Japanese Finance Minister Yoshihiko Noda on Wednesday affirmed that trust in Japan's government bonds remains firm despite the downgrade of its credit rating by Moody's Investors Service Inc..
While declining to comment on the Moody's decision, Noda said, "The smooth sales of Japanese government bonds at recent auctions show that confidence in our bonds remains unshaken.
Earlier in the day, the US rating agency lowered the credit rating of Japanese government bonds by one notch to Aa3 from Aa2, the first Japan downgrade since 2002, citing the country's weak prospects for economic growth, huge government debt and constant political uncertainty.
The new rating ranks Japanese debt at the same level as that of countries like China and Chile.
The March 11 earthquake and tsunami, as well as the ongoing nuclear crisis are slowing Japan's economic growth, Moody's said in a report, adding that the Japanese government has failed to hammer out viable plans for the social security and tax reform.
Japan's public debt may exceed 200 percent of annual gross domestic product (GDP) in fiscal 2016 at the earliest, according to the government estimate.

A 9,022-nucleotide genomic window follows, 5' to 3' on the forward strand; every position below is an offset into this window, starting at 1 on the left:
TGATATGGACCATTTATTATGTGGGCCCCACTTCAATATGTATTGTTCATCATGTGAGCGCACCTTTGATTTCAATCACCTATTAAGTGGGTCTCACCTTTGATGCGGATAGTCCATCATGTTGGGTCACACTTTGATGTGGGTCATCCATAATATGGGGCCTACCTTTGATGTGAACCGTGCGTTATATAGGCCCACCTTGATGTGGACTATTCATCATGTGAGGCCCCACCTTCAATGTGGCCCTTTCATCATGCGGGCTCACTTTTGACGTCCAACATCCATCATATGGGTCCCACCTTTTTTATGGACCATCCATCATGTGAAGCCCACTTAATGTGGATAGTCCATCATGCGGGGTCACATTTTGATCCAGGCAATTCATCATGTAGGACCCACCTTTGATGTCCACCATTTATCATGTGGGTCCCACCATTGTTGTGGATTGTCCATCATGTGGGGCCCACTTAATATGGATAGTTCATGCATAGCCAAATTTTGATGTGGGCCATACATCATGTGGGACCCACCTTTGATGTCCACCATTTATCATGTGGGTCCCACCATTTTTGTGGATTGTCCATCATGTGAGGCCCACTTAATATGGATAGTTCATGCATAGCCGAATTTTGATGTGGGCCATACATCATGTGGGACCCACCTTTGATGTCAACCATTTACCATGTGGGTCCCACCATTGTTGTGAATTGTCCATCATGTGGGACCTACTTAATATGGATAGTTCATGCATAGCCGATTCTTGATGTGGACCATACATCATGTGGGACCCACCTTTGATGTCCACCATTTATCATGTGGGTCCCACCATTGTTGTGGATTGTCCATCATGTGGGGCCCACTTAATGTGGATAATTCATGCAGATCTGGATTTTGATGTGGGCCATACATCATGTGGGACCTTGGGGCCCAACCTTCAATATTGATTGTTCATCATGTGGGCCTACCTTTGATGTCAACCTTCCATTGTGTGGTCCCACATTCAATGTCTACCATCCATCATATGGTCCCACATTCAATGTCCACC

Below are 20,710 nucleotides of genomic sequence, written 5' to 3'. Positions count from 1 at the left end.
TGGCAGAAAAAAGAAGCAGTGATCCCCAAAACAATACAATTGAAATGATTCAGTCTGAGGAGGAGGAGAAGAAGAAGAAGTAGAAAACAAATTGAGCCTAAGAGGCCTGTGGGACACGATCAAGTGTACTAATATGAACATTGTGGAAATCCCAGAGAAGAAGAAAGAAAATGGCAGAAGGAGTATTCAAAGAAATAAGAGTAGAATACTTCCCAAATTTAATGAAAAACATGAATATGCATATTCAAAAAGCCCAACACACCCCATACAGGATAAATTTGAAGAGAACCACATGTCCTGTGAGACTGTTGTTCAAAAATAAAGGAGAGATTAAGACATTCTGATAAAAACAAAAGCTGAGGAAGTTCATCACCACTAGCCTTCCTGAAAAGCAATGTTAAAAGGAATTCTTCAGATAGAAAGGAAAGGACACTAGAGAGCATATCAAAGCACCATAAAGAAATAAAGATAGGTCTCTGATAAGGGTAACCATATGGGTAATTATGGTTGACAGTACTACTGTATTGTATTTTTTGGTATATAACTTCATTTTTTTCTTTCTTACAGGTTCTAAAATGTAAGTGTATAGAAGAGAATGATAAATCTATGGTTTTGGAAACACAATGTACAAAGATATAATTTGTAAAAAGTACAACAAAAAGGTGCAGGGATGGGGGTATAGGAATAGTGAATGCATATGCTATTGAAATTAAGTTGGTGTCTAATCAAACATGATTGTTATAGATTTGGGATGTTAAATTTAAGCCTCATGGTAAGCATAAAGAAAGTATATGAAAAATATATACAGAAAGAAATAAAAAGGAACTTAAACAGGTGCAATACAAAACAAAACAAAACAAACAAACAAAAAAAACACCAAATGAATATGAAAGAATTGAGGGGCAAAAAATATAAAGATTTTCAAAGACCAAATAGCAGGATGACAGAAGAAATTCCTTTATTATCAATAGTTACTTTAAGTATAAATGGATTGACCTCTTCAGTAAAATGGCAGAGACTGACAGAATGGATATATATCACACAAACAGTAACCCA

"Over the past five years, frequent changes in administrations have prevented the government from implementing long-term economic and fiscal strategies into effective and durable policies," Moody's pointed out.
The downgrade comes ahead of the ruling party's presidential election to decide the next Japanese prime minister next week.
However, the agency highlighted Japan's large economy and dependable domestic funding base that enables the government to fund itself at a lower nominal cost than any other advanced economy.
"We believe that this funding cost advantage will be sustained by considerable institutional and structural strengths, which will prevail even with large budget deficits in 2011 and 2012," Moody's said. It also said that the outlook on its new rating is stable.
The impact from the downgrade on the bond market was limited on Wednesday, as the move had been widely expected. Standard Poor's also lowered Japan's rating to AA- in January, equivalent to the current Moody's grade.